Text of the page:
The EcoCity World Summit (ECWS) is the longest running conference for ecological city design and development in the world. Started by Mr. Richard Register, who is also the founder of the non-profit organization Ecocity Builders, the conference takes places approximately every two years in a different city. Since its first summit in Berkeley in 1990, ECWS conference has been hosted in cities all over the world and is a platform to help develop action strategies relevant to the region and to the global community, while also empowering citizens to play an active role in shaping urban development.
We attended the last day of the three conference held in ADNEC in Abu Dhabi. Having speakers from different parts of the world as well as prominent figures from the professional field in the region, the conference was a melting pot of experts. The theme of this year’s conference was ‘Eco-cities in Challenging Environments’. The discussions and debates held over three days addressed various topics related to sustainable urban development such as energy consumption, climate change, economics, natural resource scarcity, environmental degradation, urban design and citizens’ perception.
The role of Universities and Institutions in imparting education in ‘sustainable’ living was highlighted. Universities should aim to not only teach principles related to urban sustainability, but also demonstrate such principles in day to day living on their campuses. Efficient waste management and recycling, economic equity for employees, promoting innovation for sustainable practices and increasing collaboration with working professionals should be an integral part of any institution.
The impact of political structure and economic policies on urban development in different parts of the world were discussed. Providing a platform for all stakeholders, including the end users – citizens, should be encouraged. Equity in the decision making process is mandatory.
’People cannot be held accountable if they were never given the responsibility to begin with.’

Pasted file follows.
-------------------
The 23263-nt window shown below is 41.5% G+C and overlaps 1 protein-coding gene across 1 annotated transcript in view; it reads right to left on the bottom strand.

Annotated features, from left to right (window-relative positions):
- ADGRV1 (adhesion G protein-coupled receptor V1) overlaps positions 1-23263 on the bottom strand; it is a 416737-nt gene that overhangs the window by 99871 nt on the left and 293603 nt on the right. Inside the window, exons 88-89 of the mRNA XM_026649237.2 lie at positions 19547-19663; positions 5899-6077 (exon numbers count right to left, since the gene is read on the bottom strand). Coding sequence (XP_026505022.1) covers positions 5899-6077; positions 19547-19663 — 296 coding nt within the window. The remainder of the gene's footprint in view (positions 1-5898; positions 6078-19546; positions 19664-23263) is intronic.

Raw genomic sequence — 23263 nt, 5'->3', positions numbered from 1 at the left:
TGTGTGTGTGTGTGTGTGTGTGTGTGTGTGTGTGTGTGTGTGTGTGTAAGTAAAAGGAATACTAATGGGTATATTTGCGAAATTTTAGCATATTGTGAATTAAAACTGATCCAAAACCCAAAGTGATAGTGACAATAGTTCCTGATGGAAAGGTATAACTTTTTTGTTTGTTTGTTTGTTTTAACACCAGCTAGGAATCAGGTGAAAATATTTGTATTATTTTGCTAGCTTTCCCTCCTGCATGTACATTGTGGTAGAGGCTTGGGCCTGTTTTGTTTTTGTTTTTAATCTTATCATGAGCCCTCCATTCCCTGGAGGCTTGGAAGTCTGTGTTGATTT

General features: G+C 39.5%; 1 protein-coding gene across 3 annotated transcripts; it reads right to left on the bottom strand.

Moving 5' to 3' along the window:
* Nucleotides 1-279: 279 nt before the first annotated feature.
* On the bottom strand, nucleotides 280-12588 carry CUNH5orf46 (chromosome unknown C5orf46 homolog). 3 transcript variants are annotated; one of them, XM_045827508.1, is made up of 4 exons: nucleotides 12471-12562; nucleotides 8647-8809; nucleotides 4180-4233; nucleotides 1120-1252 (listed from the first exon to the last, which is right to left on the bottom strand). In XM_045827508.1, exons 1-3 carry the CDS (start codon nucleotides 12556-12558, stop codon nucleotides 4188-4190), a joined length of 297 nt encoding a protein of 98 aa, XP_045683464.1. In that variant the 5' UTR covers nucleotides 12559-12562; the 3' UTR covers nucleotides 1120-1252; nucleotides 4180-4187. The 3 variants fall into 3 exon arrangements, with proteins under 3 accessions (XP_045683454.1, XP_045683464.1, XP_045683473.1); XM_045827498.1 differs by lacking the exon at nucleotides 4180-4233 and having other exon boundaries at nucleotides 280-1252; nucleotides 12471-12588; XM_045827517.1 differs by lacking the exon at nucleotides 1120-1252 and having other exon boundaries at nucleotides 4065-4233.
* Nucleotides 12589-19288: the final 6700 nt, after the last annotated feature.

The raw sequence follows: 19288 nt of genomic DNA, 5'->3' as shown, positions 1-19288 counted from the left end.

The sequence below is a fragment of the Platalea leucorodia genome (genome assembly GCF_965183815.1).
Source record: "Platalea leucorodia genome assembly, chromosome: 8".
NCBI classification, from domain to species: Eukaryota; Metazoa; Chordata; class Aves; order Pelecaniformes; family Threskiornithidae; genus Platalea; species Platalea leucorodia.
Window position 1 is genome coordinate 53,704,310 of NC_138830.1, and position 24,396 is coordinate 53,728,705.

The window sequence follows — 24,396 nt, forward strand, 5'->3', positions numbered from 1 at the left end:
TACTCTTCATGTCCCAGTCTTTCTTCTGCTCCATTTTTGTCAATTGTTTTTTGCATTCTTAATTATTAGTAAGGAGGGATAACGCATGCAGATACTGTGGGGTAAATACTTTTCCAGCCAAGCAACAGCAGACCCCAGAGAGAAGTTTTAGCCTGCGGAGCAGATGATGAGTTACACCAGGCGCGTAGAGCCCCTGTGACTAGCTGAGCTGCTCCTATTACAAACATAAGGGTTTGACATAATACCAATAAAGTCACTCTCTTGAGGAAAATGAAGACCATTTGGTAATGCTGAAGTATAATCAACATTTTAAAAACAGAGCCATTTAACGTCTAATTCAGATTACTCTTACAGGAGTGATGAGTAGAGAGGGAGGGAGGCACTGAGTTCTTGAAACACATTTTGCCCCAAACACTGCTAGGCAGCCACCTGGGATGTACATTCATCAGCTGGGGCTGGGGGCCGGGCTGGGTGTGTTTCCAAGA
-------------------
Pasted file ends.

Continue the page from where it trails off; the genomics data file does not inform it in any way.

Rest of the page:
Mr. Sanjay Sridhar, C40 Regional Director of South and West Asia
Fluctuating economies also play a role in shaping urban development. Sometimes new developments do not reflect the current needs of people leading to a fragmented development pattern. For cities to grow in a sustainable direction, government spending should be focused on infrastructure, in particular public transportation. Looking at the history of urban form and land use in cities can help to map the movement pattern of people and make better decisions for future growth.
Every presentation, debate and discussion had one shared notion – it is time to start ‘doing’ in addition to just ‘talking’. A lot of initiatives discussed future actions and steps for sustainable urban development. Additionally, government initiatives should respond directly to the needs of the local community.
There was an emphasis on contextualizing the meaning of ‘sustainability’ – environmental, social, economic and so on. Many national projects were praised, such as Dubai Sustainable City, which was launched just last week. Slowly but surely there is a trend toward moving in the direction of sustainable growth in the region. Universities and research institutions should take the lead in launching a platform of interaction between academia, professionals, civic organizations and the community. Encouraging interaction is the only way to identify challenges and bridge the gap towards a more sustained future for our society.